A community of Tongan families gathered in Portland Saturday to support each other after this month’s devastating volcanic eruption in the South Pacific Ocean.
Many people shared stories about their last phone calls with relatives before they lost all communication. The islands still remain mostly isolated and without power after the undersea volcano erupted, triggering a Pacific-wide tsunami and covering the islands in ash.
Portland has a small but tight-knit Tongan community. About 100 people attended the gathering at a church in northeastern Portland.
Suliasi Laulaupea’alu said all his siblings and their children are on the islands. He hasn’t been able to reach them since the eruption.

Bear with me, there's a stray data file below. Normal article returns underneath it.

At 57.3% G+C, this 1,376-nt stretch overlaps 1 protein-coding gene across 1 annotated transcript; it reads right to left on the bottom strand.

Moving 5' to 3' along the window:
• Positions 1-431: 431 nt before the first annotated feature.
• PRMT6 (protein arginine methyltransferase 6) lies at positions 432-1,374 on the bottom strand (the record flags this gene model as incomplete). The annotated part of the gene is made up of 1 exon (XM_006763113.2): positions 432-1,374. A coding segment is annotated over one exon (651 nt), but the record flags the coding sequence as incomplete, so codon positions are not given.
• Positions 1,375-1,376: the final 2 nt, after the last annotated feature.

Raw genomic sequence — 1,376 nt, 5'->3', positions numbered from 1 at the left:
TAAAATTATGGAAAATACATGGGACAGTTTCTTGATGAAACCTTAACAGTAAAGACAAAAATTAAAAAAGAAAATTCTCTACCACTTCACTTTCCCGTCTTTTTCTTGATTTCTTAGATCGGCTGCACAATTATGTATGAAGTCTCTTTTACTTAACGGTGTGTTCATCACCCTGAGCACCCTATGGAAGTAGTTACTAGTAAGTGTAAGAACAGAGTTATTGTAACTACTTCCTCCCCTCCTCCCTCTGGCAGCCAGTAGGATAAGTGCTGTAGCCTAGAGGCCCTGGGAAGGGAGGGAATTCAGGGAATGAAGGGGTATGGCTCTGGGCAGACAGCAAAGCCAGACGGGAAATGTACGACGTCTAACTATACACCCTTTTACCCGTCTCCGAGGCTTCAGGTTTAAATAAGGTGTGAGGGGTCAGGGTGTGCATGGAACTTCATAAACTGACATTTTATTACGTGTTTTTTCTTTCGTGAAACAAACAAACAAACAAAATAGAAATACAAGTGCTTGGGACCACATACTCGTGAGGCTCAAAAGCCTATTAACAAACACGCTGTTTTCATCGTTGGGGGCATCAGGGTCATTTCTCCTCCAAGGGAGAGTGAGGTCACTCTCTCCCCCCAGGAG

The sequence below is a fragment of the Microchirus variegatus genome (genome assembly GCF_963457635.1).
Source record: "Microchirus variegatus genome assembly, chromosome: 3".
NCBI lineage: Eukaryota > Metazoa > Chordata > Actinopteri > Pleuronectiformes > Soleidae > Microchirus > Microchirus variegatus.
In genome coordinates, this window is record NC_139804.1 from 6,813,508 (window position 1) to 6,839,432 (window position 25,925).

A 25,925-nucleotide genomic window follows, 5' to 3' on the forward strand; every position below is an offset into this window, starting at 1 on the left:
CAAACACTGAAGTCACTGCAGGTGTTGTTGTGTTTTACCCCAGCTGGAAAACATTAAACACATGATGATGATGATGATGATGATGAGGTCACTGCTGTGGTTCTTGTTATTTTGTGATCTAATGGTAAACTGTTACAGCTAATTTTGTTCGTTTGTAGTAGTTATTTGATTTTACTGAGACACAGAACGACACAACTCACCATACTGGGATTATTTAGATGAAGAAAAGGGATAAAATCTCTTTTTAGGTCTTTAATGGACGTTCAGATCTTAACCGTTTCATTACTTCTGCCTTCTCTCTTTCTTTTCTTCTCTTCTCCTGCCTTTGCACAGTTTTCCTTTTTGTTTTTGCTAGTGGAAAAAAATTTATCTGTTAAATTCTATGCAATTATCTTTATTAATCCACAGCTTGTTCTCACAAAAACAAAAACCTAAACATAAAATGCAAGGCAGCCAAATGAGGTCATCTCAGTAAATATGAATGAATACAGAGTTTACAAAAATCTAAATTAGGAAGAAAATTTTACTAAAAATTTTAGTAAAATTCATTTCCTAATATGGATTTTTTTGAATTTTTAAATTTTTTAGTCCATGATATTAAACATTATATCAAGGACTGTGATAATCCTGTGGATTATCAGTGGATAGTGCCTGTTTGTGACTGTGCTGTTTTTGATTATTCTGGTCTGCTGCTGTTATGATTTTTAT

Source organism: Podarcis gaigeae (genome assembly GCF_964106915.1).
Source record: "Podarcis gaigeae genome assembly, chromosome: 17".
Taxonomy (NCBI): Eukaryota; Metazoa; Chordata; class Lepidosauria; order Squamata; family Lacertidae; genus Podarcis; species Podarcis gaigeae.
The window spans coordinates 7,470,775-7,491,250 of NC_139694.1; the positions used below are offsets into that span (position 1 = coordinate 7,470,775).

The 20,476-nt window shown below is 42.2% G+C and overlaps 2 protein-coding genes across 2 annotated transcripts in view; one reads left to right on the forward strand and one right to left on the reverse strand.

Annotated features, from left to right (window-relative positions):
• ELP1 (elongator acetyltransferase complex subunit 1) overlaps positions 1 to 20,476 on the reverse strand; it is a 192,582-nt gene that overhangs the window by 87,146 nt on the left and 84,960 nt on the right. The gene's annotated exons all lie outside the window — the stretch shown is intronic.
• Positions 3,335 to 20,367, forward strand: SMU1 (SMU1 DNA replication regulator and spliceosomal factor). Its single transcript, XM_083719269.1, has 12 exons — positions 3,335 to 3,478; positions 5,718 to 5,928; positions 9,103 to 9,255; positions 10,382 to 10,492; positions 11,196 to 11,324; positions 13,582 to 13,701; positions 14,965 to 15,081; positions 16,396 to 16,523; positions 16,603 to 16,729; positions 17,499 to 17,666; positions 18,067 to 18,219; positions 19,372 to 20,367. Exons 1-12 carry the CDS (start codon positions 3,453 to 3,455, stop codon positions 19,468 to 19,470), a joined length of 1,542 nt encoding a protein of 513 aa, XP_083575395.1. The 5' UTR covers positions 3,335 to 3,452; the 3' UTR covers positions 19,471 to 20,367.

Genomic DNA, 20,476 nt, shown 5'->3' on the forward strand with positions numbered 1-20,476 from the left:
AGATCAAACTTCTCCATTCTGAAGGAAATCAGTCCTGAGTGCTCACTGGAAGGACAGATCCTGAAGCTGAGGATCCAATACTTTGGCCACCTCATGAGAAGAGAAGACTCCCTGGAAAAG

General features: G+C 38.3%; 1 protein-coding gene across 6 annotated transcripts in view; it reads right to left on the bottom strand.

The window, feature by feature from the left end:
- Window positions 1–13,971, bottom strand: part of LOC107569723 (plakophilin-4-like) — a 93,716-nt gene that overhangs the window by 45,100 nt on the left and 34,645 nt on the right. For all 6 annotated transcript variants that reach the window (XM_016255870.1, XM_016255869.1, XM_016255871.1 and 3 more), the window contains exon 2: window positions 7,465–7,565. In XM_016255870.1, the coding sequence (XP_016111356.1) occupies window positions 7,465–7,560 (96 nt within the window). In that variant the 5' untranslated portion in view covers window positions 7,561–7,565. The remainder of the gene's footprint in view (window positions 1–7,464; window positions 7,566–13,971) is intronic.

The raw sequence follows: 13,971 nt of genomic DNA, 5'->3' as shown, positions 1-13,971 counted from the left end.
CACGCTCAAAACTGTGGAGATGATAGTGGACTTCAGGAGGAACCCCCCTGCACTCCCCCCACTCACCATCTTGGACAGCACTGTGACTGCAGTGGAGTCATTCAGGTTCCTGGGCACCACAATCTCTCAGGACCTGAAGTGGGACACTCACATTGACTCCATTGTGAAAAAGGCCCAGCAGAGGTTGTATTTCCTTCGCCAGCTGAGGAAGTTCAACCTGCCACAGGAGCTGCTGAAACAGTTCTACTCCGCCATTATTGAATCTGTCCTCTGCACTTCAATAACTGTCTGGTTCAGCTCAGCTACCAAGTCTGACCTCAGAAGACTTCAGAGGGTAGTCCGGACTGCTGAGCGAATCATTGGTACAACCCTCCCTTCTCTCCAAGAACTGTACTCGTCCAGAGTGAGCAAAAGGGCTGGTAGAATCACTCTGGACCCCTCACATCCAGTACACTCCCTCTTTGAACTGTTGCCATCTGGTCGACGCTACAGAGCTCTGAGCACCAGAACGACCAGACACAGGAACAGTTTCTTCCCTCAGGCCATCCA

“I haven’t had a chance because of the communications that break down,” Laulaupea’alu said. “That’s what most of the Pacific Islanders here in the states, they really need to speak or talk to their relatives to make sure how they are doing back in the islands.”
Laulaupea’alu moved here 30 years ago. He said he never imagined a volcano like this would erupt and put his family in turmoil.
Sosefina Talanoa is a more recent transplant. She moved with her husband and eight children to Portland from Tonga in 2015. She still has family on the islands, including a 26-year-old daughter she hasn’t been able to reach.
“But I pray that soon I’ll talk to them,” Talanoa said.
Between stories of both struggle and gratitude, people took to the microphone at the front of the church gymnasium to sing traditional Tongan songs. One speaker said that through song, they can heal and empower each other through the days ahead, as they learn more about what the eruption left in its wake.